My feet feel heavy from the boots and they hurt because (I now realize) I’m wearing the wrong socks. No matter; I walk in, have my I.D. checked, and pay the $13 bucks. Part of the proceeds from the show will go to San Francisco Women Against Rape (SFWAR), the person at the entrance tells me as she stamps my right hand.

I walk in and stop. This is not the crowd I expect. The Latino ska punks are nowhere to be found. Perhaps it’s the cover charge. Perhaps it’s that the concert wasn’t advertised like a typical Bastida concert.

Tonight is, if the name of the show didn’t make it clear, a celebration of women. Laboratorio DF, a business that makes an effort to support and recognize artists, is hosting the event, and selling arts and crafts in the back. Most of the people here seem to have come out to support their friends. The energy is much more mellow and upbeat than the concerts Bastida typically plays. For example: There’s going to be a fashion show.

And so I find myself a bit more relaxed and greeting familiar faces. Claudia Escobar, or Chipi-Chipi, is there showcasing her work: a series of photographs and a phone booth with a blinking light and green vintage telephone. She is taking pictures of the audience in front of backdrops made of some of her photographs and handing them the Polaroid prints.

The backdrops are all pictures of the beach, and provide a very relaxed, pleasant feeling. It’s like taking a picture as a reminder to go dream about a vacation. And because I take the Polaroid home with me, it’s also like I have already taken the vacation, only at SUB-Mission.

I make my way to the back and see they are selling Bastida’s new album, “Veo la Marea.” Right next to the table is a tall Latino guy wearing a hat and cool glasses, explaining to a white American girl who Ceci Bastida is.

I stand next to them, judging the description he’s giving of one of my favorite singers. I look up at him. He’s giving all the right info, and I keep thinking maybe I know him from somewhere.

As I stand there looking at the stage, I see a big sticker on the drum set that says “La Plebe Por Vida.” And then I think, of course! It’s Lupe! I had recently become a fan of La Plebe after finally having seen them at Bottom of the Hill with Sekta Core!, the renowned ska-punk band from Mexico City.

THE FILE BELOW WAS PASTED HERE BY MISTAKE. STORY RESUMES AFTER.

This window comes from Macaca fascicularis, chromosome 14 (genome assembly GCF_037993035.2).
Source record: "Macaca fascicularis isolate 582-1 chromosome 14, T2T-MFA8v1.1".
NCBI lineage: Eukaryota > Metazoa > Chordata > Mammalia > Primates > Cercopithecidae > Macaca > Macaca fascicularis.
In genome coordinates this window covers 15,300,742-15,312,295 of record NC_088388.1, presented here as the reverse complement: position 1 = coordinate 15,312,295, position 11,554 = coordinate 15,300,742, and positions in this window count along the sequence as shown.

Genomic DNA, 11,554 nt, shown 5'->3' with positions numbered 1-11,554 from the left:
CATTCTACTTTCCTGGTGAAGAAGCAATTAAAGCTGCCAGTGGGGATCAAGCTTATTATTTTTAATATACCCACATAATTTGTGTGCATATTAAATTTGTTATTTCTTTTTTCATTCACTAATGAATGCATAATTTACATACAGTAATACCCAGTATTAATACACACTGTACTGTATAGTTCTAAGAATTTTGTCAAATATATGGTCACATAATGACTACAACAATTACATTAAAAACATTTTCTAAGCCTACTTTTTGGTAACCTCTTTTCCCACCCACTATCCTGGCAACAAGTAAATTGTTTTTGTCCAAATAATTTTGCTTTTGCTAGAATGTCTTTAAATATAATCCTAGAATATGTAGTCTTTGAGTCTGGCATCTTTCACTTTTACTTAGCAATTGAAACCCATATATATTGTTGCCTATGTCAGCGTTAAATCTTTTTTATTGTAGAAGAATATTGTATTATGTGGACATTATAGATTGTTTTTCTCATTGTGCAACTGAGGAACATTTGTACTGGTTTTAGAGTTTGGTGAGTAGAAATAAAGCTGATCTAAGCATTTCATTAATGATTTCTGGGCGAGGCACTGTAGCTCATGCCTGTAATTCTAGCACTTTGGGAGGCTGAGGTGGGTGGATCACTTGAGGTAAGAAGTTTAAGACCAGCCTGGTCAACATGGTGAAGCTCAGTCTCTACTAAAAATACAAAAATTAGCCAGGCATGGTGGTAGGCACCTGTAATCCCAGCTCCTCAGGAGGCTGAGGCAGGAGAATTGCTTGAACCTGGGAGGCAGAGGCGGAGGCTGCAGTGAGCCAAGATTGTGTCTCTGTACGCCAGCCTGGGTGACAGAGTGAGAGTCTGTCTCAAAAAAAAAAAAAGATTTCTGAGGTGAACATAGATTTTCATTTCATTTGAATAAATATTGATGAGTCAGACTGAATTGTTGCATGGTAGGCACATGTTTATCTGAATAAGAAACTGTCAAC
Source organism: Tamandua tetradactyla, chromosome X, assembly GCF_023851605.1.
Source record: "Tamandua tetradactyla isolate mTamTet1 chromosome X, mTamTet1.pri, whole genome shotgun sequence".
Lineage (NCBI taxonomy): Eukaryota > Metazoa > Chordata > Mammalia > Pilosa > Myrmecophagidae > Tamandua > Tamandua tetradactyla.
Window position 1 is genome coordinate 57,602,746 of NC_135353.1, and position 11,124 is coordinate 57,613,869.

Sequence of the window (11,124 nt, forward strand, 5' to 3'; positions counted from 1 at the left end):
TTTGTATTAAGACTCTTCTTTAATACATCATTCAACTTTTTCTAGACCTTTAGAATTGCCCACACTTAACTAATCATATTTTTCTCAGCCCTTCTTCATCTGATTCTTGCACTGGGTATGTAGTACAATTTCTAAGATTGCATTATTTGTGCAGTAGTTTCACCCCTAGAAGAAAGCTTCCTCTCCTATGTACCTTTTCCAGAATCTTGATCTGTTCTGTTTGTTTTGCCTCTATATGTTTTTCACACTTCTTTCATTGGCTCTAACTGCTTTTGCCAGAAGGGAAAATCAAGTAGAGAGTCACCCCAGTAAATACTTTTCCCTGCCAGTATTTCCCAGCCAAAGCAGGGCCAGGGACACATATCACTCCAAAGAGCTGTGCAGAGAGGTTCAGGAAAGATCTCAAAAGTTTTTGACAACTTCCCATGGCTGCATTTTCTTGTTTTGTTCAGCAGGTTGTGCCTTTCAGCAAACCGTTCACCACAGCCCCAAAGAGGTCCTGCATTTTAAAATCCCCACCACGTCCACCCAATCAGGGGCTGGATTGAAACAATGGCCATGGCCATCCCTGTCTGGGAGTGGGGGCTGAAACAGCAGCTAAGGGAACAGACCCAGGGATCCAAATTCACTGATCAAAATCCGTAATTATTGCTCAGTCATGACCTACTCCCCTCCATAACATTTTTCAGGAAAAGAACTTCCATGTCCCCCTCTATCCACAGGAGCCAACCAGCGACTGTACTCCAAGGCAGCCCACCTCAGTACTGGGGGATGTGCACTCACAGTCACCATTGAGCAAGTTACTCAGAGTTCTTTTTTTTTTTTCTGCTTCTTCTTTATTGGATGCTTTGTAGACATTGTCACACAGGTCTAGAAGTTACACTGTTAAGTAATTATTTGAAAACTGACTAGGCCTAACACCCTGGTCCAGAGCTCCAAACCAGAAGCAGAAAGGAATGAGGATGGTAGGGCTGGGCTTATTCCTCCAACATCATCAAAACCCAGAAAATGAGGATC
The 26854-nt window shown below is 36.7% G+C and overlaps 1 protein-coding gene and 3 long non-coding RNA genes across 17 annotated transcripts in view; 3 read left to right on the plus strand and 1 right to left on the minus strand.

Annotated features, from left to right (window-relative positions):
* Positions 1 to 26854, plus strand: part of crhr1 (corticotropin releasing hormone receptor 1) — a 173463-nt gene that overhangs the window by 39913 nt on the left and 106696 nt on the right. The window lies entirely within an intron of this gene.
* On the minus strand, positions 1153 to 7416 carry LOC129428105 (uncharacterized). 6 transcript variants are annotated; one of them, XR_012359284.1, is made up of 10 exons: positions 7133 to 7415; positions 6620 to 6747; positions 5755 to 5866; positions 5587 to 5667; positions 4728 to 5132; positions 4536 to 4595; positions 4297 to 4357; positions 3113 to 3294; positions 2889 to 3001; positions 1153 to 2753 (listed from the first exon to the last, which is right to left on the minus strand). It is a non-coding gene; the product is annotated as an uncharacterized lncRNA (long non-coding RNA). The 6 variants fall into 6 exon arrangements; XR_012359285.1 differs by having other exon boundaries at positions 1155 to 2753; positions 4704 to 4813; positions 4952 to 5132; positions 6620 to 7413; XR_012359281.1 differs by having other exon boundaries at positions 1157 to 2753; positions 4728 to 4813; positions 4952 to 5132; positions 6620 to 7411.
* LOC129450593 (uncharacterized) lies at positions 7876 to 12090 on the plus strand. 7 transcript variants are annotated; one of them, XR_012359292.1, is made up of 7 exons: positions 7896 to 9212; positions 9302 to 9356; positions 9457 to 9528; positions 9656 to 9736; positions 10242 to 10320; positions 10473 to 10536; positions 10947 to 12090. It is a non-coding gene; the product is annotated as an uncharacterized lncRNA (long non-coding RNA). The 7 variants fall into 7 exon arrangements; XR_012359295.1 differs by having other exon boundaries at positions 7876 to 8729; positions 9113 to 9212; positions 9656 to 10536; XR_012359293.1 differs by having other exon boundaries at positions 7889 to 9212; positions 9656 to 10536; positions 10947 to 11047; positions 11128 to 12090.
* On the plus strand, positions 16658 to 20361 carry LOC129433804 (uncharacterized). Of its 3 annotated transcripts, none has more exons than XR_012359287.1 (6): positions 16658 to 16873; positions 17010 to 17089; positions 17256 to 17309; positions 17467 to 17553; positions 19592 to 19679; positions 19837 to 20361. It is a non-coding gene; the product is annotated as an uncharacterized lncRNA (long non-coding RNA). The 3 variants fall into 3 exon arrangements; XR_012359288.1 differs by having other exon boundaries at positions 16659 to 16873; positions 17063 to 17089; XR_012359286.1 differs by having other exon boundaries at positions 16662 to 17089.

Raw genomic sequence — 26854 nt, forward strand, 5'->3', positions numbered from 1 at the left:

I decide to introduce myself. It turns out that Lupe and Ana Frías put together the event at SUB-Mission and have brought both local Bay Area singer Diana Gameros and Bastida, who currently lives in Los Angeles. Suddenly, Laboratorio DF seems like an interesting experiment that I am glad to have found.

I walk back home. Walking down Shotwell, a van begins to follow me. It slows down, the passenger window rolls down. I can see the man inside, watching me.

“What do you want?” I ask, scared. It is 1 a.m.

“To say hi,” he says. I give him the finger.

“C’mon,” he says.

“I am going to write down your plate number,” I say.

He swears and drives off. I am suddenly very glad that my money is going to SFWAR. I keep walking, past the prostitute in the very tight dress on the corner. She kindly says good evening to me.

I think about my housemate’s story — how she’d gotten arrested for kicking a guy with the same boots I was wearing because he had harassed her.

I think, if I had to, I would totally get arrested the same way.

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Andrea was born and raised in Mexico City, where she graduated as a translator/interpreter. She has been working with Mission Local since 2009 translating content for the Spanish page. Also lives in the Mission, does some reporting, social media and enjoys taking photos and training people that want to contribute to Mission Local.